Canadian artist out to canonize herself as leftist cause celibre
It seems that, in Canada, if one really, really wants their 15 minutes of fame, one has to go out and get it themselves.
Since June alone, Brigette DePape, Kai Nagata and Margie Gillis have done everything they can to seize the imaginations of the Canadian left. In each case, each one was forgotten within weeks of their self-glorification.
DePape chose to spat on her job by holding up a "Stop Harper" sign during the 2011 speech from the throne. Her career as a leftist icon peaked with a job offer from Michael Moore that no self-respecting left-winger would actually take.
Interpretive dancer Margie Gillis appeared on the Sun News Newtork, then rallied her followers into petitioning the CRTC to order Sun News removed from basic cable packages. The Canadian Broadcast Standards Council had enough of the whining of far-left gladflies, and said "no mas" very quickly. Gillis complained that interviewer Krista Erickson talked over her, when it was in fact Gillis speaking over Erickson.
Kai Nagata left his job as CTV correspondant for the Quebec National Assembly amidst complaints about how the national media selects political stories.
All were declared to be "inspirational" figures by the far-left -- somehow all of the far-left's figures are "inspirational" even when they're actually banal and mediocre.
That seems to be the case with artist Franke James, who has been her own best publicist, alleging that the Canadian government pressured sponsors of her planned European tour into withdrawing. She also complains that embassies that were planning to host her exhibit also pulled out, and that government funds for the tour were withdrawn.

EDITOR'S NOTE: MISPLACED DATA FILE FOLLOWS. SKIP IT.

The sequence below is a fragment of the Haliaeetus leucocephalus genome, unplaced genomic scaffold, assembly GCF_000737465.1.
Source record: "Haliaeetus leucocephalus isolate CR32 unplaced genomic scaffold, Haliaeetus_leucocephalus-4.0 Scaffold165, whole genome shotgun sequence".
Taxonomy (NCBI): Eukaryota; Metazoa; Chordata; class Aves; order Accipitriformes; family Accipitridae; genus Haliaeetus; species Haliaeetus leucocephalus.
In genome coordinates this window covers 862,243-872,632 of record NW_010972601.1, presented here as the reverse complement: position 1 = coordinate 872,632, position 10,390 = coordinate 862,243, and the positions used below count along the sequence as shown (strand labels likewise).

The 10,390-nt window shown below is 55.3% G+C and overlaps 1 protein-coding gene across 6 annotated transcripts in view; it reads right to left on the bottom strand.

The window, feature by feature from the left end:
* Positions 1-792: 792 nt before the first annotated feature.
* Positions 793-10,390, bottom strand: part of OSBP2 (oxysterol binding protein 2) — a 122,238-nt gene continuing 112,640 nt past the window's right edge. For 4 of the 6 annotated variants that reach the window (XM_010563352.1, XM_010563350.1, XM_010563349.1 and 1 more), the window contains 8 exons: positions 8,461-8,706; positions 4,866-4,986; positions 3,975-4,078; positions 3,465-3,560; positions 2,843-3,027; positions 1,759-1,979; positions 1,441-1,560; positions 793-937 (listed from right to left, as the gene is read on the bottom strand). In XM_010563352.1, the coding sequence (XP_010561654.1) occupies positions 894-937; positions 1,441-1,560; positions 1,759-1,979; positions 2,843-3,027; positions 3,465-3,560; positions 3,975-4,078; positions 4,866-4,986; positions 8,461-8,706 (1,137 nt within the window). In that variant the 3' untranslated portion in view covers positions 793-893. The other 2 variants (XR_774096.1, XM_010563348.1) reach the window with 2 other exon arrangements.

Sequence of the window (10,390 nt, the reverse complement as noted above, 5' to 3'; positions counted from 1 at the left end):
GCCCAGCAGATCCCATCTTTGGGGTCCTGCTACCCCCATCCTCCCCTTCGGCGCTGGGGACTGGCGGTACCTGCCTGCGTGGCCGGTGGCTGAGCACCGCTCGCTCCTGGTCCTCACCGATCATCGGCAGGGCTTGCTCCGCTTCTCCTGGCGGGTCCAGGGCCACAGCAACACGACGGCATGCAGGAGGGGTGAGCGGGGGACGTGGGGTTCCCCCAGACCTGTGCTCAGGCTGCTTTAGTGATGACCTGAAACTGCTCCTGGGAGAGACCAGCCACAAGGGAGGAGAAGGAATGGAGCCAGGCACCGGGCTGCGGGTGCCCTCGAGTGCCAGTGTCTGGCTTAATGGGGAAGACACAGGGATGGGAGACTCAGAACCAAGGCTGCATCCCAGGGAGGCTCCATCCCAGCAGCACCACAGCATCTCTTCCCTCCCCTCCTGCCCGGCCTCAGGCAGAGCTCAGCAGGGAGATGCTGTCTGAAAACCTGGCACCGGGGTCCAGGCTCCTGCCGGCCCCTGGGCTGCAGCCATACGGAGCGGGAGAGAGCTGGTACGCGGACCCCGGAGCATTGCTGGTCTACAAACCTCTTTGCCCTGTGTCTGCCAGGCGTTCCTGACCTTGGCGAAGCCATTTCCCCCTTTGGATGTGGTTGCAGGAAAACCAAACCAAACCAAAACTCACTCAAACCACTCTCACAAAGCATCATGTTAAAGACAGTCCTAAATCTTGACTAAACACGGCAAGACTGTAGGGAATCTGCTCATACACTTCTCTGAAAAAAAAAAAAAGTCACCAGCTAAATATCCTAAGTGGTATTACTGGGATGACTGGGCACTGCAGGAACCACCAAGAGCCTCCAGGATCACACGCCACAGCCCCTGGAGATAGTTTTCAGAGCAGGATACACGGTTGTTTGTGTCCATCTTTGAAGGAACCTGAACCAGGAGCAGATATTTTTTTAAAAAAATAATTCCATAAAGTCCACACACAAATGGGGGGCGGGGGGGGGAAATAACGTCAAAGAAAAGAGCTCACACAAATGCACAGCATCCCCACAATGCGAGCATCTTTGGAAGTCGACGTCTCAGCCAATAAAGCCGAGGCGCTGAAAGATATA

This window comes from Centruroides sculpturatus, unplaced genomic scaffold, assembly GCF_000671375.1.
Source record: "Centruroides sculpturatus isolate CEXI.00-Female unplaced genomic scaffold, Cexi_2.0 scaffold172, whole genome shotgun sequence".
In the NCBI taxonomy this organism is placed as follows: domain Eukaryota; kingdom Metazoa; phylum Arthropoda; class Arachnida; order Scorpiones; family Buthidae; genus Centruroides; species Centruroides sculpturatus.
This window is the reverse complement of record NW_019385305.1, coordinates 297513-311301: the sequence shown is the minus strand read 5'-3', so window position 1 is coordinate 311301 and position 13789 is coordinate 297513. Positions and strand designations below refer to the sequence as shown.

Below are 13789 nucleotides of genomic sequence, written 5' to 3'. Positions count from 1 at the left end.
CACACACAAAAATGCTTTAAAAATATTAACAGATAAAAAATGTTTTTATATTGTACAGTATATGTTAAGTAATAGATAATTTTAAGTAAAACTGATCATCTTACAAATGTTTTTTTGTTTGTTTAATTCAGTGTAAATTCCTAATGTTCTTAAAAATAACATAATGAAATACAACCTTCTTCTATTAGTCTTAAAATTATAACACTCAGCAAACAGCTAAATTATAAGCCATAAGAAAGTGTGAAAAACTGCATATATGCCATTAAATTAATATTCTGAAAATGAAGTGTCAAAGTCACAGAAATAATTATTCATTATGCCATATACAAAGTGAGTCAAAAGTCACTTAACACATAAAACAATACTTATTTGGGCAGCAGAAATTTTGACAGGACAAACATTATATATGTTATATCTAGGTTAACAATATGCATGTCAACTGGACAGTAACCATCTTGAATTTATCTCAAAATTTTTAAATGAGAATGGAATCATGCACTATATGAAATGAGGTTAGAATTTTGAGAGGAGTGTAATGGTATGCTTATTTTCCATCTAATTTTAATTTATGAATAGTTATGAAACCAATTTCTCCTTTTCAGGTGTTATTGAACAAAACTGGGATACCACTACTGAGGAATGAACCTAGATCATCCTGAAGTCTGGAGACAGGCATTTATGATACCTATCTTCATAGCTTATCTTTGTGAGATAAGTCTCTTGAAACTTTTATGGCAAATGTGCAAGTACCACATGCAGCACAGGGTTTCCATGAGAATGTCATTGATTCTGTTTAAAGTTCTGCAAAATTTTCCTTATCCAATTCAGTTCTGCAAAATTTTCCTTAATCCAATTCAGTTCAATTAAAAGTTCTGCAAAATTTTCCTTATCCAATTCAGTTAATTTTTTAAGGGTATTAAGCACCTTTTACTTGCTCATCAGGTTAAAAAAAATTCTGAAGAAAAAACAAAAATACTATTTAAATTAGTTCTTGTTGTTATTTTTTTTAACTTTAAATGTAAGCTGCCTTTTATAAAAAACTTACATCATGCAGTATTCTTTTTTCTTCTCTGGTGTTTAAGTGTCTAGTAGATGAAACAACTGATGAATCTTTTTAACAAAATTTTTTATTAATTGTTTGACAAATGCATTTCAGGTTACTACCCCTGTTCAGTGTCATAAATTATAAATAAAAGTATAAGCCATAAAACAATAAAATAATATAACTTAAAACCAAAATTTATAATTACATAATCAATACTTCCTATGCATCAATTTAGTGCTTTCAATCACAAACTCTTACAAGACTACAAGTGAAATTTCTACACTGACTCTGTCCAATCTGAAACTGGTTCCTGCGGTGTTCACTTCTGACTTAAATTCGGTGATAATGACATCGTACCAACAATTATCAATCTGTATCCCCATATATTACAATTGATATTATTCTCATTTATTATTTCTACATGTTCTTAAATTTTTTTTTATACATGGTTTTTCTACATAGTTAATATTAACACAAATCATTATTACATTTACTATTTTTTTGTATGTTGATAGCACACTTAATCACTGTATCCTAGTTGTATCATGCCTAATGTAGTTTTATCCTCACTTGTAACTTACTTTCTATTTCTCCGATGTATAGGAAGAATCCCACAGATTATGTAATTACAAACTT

Sources with the Swiss insurance company that was sponsoring the tour and the government have each since stated that the funds had never been promised in the first place.
This makes James not only the most recent far-leftist to attempt to canonize herself as a left-wing political icon, but the most recent to describe the government's decision not to supply funds that hadn't actually been promised as a "funding cut".
There may be one other reason why James' would-be sponsor chose not to support her tour. That reason is that her work is simply not very good.
That also sets James up for the next evolution of her ideological canonization: for a while, the far-left will ride the Franke James bandwagon. Then, shortly after, Franke James, every bit as forgettable as Brigette DePape, Margie Gillis and Kai Nagata, will be forgotten in favour of the next mediocre, self-serving "inspirational" figure.
The far-left will find someone new whose mediocrity they will love just as much as Franke James'. The far-left will again hold up that person's mediocrity as if it's excellence, and again Canadians shall yawn.
Think of it as part of the circle of life.